Thank You, Alice Hamilton

Get the lead out! An innocent enough mandate when it is simply a call to get moving faster. But in Flint, Michigan, Washington, DC, Newark & Trenton, NJ, Chicago, IL, Baltimore, MD, Philadelphia & Pittsburg, PA, Milwaukee, WI, Boston, MA—get the lead out is a lifesaving remediation that is moving all too slowly to get the lead out, out of their pipes and water systems. Lead poisoning causes learning difficulties, irritability, fatigue, belly pain, constipations, loss of appetite, weight loss, vomiting, hearing loss, premature birth, miscarriage and developmental delays. All of this in the past 20 years. But lead poisoning is not a new issue. The dangers of lead poisoning were clearly and cogently documented in the early 1900s by Doctor Alice Hamilton.

Today I would like to give thanks to Doctor Hamilton for her pioneering, ground breaking and lifesaving work. Let me introduce you to a bit of her life and some of her accomplishments.

Alice Hamilton was born on February 27, 1869 in New York City. She grew up in Fort Wayne, Indiana. She studied medicine at the University of Michigan Medical School, taught medicine at the Woman’s Medical School of Northwestern University and Harvard Medical School. She lived at Jane Addams Hull House for over 35 years. And she died at 101 on September 22, 1970 in Hadlyme, CT.

Oh, but what she did with those 101 years! While she was at Hull House, she treated the local immigrants for diseases that were the consequence of their working conditions. In her autobiography, ‘Exploring the Dangerous Trades’, she said that life in a settlement teaches you that education and culture have little to do with real wisdom, the wisdom that comes from life experience. She personally thrived in the environment of Hull House, observing that “it satisfied every longing, for companionship, for the excitement of new experiences, for constant intellectual stimulation and for the sense of being caught up in a big movement which enlisted my enthusiastic loyalty. At Hull House, Alice Hamilton’s medical knowledge, linked with Jane Addams’ passion for social reform, and the lives for the working-class people, ignited her compassion and indignation. Alice Hamilton brought her education and cultural background to bear on the life experiences she gained at Hull House, and she changed our understanding of health and working conditions to enhance human dignity and public health.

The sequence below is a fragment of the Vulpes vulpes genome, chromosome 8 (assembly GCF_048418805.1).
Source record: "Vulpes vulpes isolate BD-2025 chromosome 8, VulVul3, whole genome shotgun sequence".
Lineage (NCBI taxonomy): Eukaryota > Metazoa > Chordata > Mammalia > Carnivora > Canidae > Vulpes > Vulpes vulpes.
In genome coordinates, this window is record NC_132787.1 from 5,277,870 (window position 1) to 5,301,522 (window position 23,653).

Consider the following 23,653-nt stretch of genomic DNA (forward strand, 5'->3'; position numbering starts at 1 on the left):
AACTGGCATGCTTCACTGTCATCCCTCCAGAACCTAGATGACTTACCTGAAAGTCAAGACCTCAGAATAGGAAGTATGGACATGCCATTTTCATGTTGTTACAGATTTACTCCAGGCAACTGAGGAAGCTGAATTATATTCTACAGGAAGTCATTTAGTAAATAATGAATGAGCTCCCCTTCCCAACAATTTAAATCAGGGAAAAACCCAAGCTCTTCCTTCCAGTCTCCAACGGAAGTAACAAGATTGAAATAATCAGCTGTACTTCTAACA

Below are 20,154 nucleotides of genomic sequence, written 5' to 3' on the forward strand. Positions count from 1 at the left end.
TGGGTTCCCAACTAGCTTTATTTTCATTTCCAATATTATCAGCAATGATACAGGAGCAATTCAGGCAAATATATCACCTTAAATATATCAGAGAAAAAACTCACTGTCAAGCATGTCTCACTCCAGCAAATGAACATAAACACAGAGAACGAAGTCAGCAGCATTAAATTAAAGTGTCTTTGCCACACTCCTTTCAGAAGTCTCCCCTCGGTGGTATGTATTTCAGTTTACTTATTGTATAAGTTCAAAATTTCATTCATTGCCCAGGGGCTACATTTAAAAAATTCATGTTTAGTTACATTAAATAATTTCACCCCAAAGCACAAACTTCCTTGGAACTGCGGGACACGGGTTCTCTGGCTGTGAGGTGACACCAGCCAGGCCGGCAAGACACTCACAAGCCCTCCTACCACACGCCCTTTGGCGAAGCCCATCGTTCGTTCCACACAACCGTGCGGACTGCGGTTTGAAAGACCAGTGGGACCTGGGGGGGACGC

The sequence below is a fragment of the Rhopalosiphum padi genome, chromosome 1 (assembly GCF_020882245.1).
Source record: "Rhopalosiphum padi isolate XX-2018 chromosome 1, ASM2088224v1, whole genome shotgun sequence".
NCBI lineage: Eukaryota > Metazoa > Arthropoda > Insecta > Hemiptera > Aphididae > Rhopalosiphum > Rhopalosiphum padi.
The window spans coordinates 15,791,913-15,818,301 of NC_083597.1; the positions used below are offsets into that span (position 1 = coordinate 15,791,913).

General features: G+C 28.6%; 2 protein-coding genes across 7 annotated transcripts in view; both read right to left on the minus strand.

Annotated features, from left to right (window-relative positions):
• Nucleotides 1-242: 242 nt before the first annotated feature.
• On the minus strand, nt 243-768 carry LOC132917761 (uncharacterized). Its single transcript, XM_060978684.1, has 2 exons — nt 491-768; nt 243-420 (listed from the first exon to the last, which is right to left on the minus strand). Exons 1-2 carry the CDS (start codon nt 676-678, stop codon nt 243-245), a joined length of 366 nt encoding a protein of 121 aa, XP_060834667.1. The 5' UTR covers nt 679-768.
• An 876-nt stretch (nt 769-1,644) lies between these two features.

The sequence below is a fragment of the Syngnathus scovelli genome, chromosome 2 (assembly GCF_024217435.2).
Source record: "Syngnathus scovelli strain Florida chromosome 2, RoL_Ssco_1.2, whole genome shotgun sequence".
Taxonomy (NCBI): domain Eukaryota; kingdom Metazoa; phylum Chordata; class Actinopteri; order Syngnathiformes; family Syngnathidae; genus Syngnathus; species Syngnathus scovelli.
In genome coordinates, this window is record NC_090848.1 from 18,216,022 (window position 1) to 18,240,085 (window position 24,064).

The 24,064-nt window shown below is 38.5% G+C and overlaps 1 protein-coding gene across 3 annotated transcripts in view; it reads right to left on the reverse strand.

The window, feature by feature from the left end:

In 1910, the governor of Illinois invited Dr. Hamilton to conduct a study of the extent of industrial sickness in the state. She became managing director of the survey of lead and enamelware industries, rubber production, painting trades and the explosive and munitions industries, with the study of the lead industries as her particular focus. Charles Neill, Commissioner of Labor in the U.S. Department of Commerce, later asked her to conduct a similar survey of all the United States. By the time Alice Hamilton was in her early 40s, she was the leading authority on lead poisoning and one of a very small group of experts in occupational diseases.

Alice Hamilton fully embraced her focus on industrial toxicology, which she described as “scientific in part, but human and practical in great measure.” In each of her investigations, she employed ‘shoe-leather’ epidemiology: careful and extensive analysis of hospital records to document the connection between specific illnesses and occupations, the thorough investigation of factories to learn which industrial processes used or produced dangerous chemicals. But she was not content to document the extent of lead poisoning. She personally tried to persuade factory owners and managers to remedy the dangerous conditions by instituting dust and fume prevention techniques; or by having workers wear protective clothing to be removed and washed at the end of each shift.

Alice Hamilton was a woman of her time and she was ahead of her time. Many of us owe our health and the good health of our relatives to her research and interventions. Thank You, Doctor Alice Hamilton.

{Alice Hamilton is one of nearly 90 women mentioned in my novel: Letters from Eleanor Roosevelt. You can find her there on page 92. Happy Reading!}

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